I am legend

There are some films which are almost played by only one person. A few years ago, I saw Cast away by Tom Hanks; this year, I am legend, by Will Smith. Right now I cannot recall any other film that is about a person, by a person, and for millions of theatre goers. Cast away was a box hit, so is I am legend.

However, this is a simple story and has been told before. The novel was published long, long ago, and this is the 3rd time it is adapted into a film. And the plot? Sounds nothing out of expectation. Technology develops, a deadly virus is created, and almost everyone is infested and dies or mutates. Those mutants look like vampires or werewolves, that they run and jump, die under sunshine, bite animals and humans (if any),  and spread the virus. An antibody is finally created by Will Smith (a sin admitted by a scientist has to be resolved by another scientist?), and he bombed himself so that another woman and her child, who meet with him just before the scene, can leave safely and turn the antibody to people in a haven the woman knows.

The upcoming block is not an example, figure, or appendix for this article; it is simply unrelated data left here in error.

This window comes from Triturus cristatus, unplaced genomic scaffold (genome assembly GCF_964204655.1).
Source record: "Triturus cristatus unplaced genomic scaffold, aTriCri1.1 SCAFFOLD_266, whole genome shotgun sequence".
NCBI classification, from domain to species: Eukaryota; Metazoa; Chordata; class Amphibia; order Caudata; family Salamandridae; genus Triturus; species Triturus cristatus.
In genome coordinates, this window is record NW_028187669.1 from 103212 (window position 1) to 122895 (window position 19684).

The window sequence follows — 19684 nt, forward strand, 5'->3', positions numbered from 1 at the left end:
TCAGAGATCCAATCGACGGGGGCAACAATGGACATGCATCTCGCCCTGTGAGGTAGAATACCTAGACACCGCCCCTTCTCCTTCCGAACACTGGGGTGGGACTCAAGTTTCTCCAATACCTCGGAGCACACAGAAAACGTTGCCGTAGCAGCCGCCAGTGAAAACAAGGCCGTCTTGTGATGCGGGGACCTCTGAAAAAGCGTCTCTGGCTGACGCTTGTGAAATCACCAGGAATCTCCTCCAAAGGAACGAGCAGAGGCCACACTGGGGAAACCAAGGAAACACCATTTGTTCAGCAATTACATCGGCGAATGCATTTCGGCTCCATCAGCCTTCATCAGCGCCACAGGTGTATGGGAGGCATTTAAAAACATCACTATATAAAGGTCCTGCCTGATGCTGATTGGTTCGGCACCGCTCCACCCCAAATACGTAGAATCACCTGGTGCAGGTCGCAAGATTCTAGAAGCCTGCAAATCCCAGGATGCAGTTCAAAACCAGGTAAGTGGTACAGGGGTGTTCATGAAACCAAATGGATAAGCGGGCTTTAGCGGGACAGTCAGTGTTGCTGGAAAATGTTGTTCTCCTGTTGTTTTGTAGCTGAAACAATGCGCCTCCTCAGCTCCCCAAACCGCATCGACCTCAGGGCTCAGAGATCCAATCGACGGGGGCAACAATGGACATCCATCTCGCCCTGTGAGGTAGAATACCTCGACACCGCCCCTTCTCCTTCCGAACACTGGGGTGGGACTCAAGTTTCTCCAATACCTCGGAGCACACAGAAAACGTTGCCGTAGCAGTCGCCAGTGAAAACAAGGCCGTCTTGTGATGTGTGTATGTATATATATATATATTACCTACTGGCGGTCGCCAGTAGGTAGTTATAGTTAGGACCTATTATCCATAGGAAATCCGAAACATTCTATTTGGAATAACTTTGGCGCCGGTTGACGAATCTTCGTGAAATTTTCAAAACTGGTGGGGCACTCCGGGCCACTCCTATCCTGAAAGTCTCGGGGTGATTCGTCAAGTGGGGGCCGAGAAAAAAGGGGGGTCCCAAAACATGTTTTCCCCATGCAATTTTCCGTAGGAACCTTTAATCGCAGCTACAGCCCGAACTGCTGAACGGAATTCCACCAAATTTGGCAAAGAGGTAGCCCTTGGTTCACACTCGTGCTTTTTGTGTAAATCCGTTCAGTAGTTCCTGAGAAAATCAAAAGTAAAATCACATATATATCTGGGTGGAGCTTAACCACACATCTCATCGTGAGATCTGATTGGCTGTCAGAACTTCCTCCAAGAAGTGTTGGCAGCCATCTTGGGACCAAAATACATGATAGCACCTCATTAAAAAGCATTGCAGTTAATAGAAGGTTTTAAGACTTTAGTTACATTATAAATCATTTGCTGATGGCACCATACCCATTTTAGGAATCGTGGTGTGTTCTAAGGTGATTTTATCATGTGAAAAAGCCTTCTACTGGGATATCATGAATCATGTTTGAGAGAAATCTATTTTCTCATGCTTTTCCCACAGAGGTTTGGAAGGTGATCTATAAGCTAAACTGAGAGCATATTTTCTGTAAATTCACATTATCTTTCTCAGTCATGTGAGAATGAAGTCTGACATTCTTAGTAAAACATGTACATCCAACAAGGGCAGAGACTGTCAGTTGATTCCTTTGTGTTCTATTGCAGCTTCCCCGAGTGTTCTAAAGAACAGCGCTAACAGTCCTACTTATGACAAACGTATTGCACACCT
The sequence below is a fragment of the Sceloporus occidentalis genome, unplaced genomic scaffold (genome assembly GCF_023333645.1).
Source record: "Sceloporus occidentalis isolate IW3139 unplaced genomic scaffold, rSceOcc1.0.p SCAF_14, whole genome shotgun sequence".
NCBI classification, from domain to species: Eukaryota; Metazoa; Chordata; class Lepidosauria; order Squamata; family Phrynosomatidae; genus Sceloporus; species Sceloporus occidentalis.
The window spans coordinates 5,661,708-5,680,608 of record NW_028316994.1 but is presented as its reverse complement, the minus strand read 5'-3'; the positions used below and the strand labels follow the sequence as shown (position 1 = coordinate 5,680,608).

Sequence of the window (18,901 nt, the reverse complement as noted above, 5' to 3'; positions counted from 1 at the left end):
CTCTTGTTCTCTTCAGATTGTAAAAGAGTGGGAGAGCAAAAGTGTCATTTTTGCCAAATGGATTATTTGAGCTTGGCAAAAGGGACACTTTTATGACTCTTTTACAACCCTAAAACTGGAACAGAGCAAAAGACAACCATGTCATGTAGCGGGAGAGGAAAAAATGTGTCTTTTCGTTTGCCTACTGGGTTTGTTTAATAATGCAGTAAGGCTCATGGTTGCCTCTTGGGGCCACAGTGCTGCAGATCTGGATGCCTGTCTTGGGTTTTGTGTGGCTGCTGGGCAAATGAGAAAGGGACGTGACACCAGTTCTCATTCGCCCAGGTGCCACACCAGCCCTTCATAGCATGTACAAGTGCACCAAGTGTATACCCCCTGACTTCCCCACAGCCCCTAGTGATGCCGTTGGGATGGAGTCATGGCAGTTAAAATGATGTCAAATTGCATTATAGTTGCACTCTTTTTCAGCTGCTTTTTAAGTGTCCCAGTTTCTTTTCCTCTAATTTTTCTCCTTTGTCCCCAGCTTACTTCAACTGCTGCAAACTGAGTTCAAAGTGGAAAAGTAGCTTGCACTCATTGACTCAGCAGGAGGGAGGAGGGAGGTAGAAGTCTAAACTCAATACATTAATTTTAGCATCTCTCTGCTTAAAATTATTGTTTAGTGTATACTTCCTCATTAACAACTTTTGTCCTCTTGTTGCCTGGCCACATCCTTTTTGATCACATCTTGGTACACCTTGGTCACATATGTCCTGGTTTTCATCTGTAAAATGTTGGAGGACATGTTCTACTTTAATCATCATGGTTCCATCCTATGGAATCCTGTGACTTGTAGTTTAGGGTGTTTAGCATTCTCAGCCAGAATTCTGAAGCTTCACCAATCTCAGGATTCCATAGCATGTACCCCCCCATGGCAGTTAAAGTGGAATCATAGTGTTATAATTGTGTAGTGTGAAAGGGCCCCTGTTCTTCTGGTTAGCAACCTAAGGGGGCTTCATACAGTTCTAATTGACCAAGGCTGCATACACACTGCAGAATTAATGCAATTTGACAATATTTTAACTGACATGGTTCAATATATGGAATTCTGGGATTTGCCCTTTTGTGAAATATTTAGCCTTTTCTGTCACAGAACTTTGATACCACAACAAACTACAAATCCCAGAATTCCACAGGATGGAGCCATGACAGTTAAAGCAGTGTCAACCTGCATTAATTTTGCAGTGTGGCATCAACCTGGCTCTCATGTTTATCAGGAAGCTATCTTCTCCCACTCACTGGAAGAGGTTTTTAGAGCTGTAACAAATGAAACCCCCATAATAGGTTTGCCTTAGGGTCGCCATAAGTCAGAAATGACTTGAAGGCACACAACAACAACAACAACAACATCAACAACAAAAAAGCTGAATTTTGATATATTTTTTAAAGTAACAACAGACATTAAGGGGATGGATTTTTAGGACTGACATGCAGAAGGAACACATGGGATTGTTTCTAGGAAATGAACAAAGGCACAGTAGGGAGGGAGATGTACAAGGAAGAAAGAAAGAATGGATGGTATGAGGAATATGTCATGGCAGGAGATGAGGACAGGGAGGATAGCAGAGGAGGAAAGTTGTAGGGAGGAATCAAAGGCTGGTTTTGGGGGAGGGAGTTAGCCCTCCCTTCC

Will Smith acts as a young scientist who lost his wife and son 3 years prior to the story when the virus spread. He managed to live, with his dog Sam, in the huge city of New York, alone. He broadcasts to all AM frequencies, with hope it can reach another person (which finally it comes to the woman and her child), exercises indoor and outdoor, hand pumps gas out of gas stations, drives along the city with a gun, works hardly trying to find the antibody, for 3 years.

And he doesn’t believe this is guided by the GOD.

The woman claims she finds Will Smith by listening to the GOD, which is, as I just finished reading Richard Dawkins’ The GOD Delusion, an evidence that America, compared to Britain, is more deeply religious.


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